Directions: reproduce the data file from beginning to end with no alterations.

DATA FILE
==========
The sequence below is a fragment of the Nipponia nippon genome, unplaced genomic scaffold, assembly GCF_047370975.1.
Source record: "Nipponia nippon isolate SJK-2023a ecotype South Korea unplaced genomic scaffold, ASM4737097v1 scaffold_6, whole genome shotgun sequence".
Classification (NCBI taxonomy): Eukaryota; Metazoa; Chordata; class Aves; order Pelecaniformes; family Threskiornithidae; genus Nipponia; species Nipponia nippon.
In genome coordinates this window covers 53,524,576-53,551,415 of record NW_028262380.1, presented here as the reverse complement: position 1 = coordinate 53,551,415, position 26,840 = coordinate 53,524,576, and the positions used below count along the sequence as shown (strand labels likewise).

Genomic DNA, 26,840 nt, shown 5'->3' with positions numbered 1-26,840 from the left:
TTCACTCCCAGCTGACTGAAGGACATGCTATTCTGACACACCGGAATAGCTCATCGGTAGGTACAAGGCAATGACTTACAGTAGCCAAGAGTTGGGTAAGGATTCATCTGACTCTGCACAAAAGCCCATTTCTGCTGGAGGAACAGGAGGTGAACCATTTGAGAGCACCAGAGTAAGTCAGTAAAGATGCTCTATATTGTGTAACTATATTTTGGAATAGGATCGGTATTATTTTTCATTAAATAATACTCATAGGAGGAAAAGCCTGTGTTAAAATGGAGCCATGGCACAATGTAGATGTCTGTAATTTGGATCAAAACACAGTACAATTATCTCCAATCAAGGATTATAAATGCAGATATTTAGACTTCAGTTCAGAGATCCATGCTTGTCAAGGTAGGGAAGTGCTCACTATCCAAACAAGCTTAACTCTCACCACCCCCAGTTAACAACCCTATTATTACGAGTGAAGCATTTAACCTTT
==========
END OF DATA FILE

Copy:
The sequence below is a fragment of the Nipponia nippon genome, unplaced genomic scaffold, assembly GCF_047370975.1.
Source record: "Nipponia nippon isolate SJK-2023a ecotype South Korea unplaced genomic scaffold, ASM4737097v1 scaffold_6, whole genome shotgun sequence".
Classification (NCBI taxonomy): Eukaryota; Metazoa; Chordata; class Aves; order Pelecaniformes; family Threskiornithidae; genus Nipponia; species Nipponia nippon.
In genome coordinates this window covers 53,524,576-53,551,415 of record NW_028262380.1, presented here as the reverse complement: position 1 = coordinate 53,551,415, position 26,840 = coordinate 53,524,576, and the positions used below count along the sequence as shown (strand labels likewise).

Genomic DNA, 26,840 nt, shown 5'->3' with positions numbered 1-26,840 from the left:
TTCACTCCCAGCTGACTGAAGGACATGCTATTCTGACACACCGGAATAGCTCATCGGTAGGTACAAGGCAATGACTTACAGTAGCCAAGAGTTGGGTAAGGATTCATCTGACTCTGCACAAAAGCCCATTTCTGCTGGAGGAACAGGAGGTGAACCATTTGAGAGCACCAGAGTAAGTCAGTAAAGATGCTCTATATTGTGTAACTATATTTTGGAATAGGATCGGTATTATTTTTCATTAAATAATACTCATAGGAGGAAAAGCCTGTGTTAAAATGGAGCCATGGCACAATGTAGATGTCTGTAATTTGGATCAAAACACAGTACAATTATCTCCAATCAAGGATTATAAATGCAGATATTTAGACTTCAGTTCAGAGATCCATGCTTGTCAAGGTAGGGAAGTGCTCACTATCCAAACAAGCTTAACTCTCACCACCCCCAGTTAACAACCCTATTATTACGAGTGAAGCATTTAACCTTT